Dear Dr. Wallace:

I’m a 13-year-old boy, and I have to share a room with my 15-year-old brother, who is a total slob. His side of the room is always messy and dirty, while I keep my side neat and tidy. He rarely makes his bed, and I always make mine. What really bugs me is that he gets home from school before I do (I play sports), and instead of lying on his bed to read his magazines and play games on his cellphone, he plops his stinky bones down on my tidy bed! I’ve told him a million times to stay off my bed, but all he ever says is, “Bug off, gnat!”

What can I do to get my total slob of a big brother to stay off my bed?

— Younger Brother,

Erie, Pennsylvania

Dear Younger Brother: If you have already talked to your parents about this, perhaps they do not consider it to be a very serious problem — but to you, it is. And your parents, not you, must resolve this particular type of problem. Show them this column, and they will know the problem was serious enough for you to write to a columnist for advice.

Ask your parents to have a talk with your brother and tell him to keep his side of the room neater. At the very least, they should insist that he stays off your bed, as fair is fair. My own mother had a saying she was quite fond of when I was a young boy: “You made your bed, so now you have to lie in it!” I feel this saying applies to your older brother quite well. Let him lie in his own bed after school.

Dear Dr. Wallace: My mother has told me that a cousin of mine has a disease called anorexia. She says it is a very serious disease. Our family plans to visit my aunt and uncle over Thanksgiving, and I want to know if I can catch this disease from her. I’m 13, and I’m totally too young to catch a really bad disease.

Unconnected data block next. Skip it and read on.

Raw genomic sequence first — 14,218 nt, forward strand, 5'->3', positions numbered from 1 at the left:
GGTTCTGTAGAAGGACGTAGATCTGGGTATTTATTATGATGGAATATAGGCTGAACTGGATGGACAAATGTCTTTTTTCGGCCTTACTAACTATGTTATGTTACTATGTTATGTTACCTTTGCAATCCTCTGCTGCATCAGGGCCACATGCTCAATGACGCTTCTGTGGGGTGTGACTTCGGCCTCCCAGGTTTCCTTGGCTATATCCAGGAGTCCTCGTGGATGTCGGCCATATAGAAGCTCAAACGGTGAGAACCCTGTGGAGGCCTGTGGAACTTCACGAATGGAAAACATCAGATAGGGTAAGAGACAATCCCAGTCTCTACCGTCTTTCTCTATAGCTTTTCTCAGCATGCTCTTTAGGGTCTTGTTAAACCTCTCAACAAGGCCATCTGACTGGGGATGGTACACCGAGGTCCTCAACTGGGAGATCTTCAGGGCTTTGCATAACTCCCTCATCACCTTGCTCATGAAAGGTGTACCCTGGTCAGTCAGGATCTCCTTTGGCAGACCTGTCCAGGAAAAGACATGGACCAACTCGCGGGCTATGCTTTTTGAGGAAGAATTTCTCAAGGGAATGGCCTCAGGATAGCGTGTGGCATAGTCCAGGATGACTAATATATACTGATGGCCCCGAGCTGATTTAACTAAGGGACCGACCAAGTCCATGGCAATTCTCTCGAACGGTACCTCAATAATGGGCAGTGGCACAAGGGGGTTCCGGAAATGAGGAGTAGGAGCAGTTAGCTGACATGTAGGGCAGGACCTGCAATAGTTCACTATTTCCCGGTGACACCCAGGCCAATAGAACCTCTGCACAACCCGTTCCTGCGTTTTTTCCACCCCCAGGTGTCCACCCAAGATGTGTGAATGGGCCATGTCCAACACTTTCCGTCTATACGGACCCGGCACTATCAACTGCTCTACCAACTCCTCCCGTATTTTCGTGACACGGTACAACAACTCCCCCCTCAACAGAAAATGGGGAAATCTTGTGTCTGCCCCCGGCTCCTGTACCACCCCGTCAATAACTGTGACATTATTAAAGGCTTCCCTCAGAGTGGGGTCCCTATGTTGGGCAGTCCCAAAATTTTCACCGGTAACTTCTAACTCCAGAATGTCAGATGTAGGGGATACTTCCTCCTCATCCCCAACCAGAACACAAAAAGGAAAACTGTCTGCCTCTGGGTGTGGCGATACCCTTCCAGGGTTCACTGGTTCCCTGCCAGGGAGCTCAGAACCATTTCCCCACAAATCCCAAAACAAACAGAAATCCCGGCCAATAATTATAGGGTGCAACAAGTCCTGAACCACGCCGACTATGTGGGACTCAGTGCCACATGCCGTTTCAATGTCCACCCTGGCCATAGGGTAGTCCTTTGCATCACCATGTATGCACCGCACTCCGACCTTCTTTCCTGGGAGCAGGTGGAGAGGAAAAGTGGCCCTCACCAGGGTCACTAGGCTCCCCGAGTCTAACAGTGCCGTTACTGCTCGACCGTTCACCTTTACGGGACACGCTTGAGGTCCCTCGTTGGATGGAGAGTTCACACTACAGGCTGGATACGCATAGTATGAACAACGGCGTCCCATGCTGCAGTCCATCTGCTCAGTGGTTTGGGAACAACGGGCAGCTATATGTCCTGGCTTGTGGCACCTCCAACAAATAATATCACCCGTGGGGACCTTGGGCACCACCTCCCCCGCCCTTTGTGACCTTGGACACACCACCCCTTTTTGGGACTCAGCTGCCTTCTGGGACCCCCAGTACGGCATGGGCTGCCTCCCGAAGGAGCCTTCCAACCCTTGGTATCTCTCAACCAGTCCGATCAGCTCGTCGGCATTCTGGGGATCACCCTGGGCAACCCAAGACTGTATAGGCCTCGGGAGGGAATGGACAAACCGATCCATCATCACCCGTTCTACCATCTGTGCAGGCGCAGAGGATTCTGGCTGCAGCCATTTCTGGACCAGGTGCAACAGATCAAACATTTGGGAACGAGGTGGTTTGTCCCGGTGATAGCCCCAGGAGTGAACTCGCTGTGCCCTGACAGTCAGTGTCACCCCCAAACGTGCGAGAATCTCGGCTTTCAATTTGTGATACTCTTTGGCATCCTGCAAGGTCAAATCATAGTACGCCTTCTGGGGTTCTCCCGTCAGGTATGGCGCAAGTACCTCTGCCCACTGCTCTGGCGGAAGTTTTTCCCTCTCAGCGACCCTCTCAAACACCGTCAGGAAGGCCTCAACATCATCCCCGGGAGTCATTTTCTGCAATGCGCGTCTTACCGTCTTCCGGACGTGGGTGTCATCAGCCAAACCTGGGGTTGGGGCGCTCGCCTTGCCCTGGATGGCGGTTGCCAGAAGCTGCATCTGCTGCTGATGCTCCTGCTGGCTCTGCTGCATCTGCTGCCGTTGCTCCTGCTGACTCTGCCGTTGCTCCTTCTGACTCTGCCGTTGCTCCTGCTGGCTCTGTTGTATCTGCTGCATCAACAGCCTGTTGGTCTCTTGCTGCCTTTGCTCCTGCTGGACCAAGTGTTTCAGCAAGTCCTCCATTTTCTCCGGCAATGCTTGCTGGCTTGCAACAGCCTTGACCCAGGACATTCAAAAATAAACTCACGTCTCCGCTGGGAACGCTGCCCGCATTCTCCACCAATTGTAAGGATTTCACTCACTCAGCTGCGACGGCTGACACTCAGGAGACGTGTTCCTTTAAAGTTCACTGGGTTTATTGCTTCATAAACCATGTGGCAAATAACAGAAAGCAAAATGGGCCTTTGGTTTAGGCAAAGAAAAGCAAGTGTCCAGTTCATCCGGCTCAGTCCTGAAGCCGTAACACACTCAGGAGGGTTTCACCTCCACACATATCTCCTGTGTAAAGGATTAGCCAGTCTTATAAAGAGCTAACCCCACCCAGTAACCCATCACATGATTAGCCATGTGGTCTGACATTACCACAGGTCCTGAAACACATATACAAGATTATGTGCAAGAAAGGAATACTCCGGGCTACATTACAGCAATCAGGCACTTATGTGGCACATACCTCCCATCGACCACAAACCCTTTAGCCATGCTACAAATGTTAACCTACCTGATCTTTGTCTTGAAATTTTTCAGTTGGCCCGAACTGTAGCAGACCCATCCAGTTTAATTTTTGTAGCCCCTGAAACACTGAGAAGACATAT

Please answer my letter real soon as I might be able to get my parents to change our holiday plans.

— Worried Sick,

Fresno, California

Dear Worried Sick: Anorexia nervosa is not a disease that can be transmitted from person to person. It is an eating disorder and a form of self-starvation. Ninety percent of anorexics are female. It is a very serious affliction and can become fatal in some circumstances. In fact, 10 to 15% of anorexics die from being undernourished.

It is extremely difficult for anorexia sufferers to overcome this disorder by themselves. In most cases, the help of a therapist is necessary. I would suggest that your parents and you read more about anorexia nervosa so you can intelligently discuss this eating disorder with your cousin and her family. Please give them all the support and encouragement you can; they could use your positive words.

You have nothing contagious to worry about here, and educating yourself may help you and others in the future.

Write to Dr. Wallace at rwallace@galesburg.net.